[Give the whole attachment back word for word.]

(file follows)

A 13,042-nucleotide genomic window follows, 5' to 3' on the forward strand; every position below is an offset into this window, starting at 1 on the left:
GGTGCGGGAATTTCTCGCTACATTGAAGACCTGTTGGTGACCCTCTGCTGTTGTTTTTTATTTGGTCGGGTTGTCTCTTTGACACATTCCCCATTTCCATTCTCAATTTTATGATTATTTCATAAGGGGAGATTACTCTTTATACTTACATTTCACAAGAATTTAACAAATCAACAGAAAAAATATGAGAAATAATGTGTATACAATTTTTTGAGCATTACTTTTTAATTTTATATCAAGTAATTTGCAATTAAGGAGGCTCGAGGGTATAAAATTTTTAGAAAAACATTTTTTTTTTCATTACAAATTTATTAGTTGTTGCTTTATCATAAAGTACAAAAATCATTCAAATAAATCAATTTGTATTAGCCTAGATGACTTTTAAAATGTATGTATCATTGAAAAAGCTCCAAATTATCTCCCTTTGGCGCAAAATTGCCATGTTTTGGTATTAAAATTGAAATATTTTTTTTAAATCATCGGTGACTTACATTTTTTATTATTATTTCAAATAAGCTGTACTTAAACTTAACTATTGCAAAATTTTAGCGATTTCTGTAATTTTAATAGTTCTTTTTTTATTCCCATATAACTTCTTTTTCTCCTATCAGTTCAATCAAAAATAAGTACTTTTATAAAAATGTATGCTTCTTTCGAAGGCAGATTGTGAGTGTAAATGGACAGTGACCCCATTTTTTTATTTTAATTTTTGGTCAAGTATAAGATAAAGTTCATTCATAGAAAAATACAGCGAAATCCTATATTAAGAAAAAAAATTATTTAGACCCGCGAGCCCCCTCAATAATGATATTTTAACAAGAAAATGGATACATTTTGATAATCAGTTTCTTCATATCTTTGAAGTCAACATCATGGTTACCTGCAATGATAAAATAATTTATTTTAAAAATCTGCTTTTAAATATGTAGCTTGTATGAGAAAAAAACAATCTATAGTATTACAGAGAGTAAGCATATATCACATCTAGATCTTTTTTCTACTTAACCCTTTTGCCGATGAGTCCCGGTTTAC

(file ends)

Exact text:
A 13,042-nucleotide genomic window follows, 5' to 3' on the forward strand; every position below is an offset into this window, starting at 1 on the left:
GGTGCGGGAATTTCTCGCTACATTGAAGACCTGTTGGTGACCCTCTGCTGTTGTTTTTTATTTGGTCGGGTTGTCTCTTTGACACATTCCCCATTTCCATTCTCAATTTTATGATTATTTCATAAGGGGAGATTACTCTTTATACTTACATTTCACAAGAATTTAACAAATCAACAGAAAAAATATGAGAAATAATGTGTATACAATTTTTTGAGCATTACTTTTTAATTTTATATCAAGTAATTTGCAATTAAGGAGGCTCGAGGGTATAAAATTTTTAGAAAAACATTTTTTTTTTCATTACAAATTTATTAGTTGTTGCTTTATCATAAAGTACAAAAATCATTCAAATAAATCAATTTGTATTAGCCTAGATGACTTTTAAAATGTATGTATCATTGAAAAAGCTCCAAATTATCTCCCTTTGGCGCAAAATTGCCATGTTTTGGTATTAAAATTGAAATATTTTTTTTAAATCATCGGTGACTTACATTTTTTATTATTATTTCAAATAAGCTGTACTTAAACTTAACTATTGCAAAATTTTAGCGATTTCTGTAATTTTAATAGTTCTTTTTTTATTCCCATATAACTTCTTTTTCTCCTATCAGTTCAATCAAAAATAAGTACTTTTATAAAAATGTATGCTTCTTTCGAAGGCAGATTGTGAGTGTAAATGGACAGTGACCCCATTTTTTTATTTTAATTTTTGGTCAAGTATAAGATAAAGTTCATTCATAGAAAAATACAGCGAAATCCTATATTAAGAAAAAAAATTATTTAGACCCGCGAGCCCCCTCAATAATGATATTTTAACAAGAAAATGGATACATTTTGATAATCAGTTTCTTCATATCTTTGAAGTCAACATCATGGTTACCTGCAATGATAAAATAATTTATTTTAAAAATCTGCTTTTAAATATGTAGCTTGTATGAGAAAAAAACAATCTATAGTATTACAGAGAGTAAGCATATATCACATCTAGATCTTTTTTCTACTTAACCCTTTTGCCGATGAGTCCCGGTTTAC